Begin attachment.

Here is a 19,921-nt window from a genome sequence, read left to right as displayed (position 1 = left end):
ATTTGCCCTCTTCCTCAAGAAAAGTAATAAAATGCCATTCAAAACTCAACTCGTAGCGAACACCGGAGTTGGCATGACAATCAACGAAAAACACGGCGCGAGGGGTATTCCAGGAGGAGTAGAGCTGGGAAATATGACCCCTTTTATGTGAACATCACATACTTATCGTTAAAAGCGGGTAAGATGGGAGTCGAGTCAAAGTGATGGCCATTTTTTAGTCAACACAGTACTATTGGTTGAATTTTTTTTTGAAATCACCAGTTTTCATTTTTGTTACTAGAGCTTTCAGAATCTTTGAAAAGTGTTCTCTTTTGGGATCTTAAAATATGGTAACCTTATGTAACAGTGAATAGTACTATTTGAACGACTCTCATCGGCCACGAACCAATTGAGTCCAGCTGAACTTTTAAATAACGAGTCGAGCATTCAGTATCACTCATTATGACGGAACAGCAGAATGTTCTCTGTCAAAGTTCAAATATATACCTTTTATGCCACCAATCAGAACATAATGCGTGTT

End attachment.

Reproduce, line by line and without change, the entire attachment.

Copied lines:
Here is a 19,921-nt window from a genome sequence, read left to right as displayed (position 1 = left end):
ATTTGCCCTCTTCCTCAAGAAAAGTAATAAAATGCCATTCAAAACTCAACTCGTAGCGAACACCGGAGTTGGCATGACAATCAACGAAAAACACGGCGCGAGGGGTATTCCAGGAGGAGTAGAGCTGGGAAATATGACCCCTTTTATGTGAACATCACATACTTATCGTTAAAAGCGGGTAAGATGGGAGTCGAGTCAAAGTGATGGCCATTTTTTAGTCAACACAGTACTATTGGTTGAATTTTTTTTTGAAATCACCAGTTTTCATTTTTGTTACTAGAGCTTTCAGAATCTTTGAAAAGTGTTCTCTTTTGGGATCTTAAAATATGGTAACCTTATGTAACAGTGAATAGTACTATTTGAACGACTCTCATCGGCCACGAACCAATTGAGTCCAGCTGAACTTTTAAATAACGAGTCGAGCATTCAGTATCACTCATTATGACGGAACAGCAGAATGTTCTCTGTCAAAGTTCAAATATATACCTTTTATGCCACCAATCAGAACATAATGCGTGTT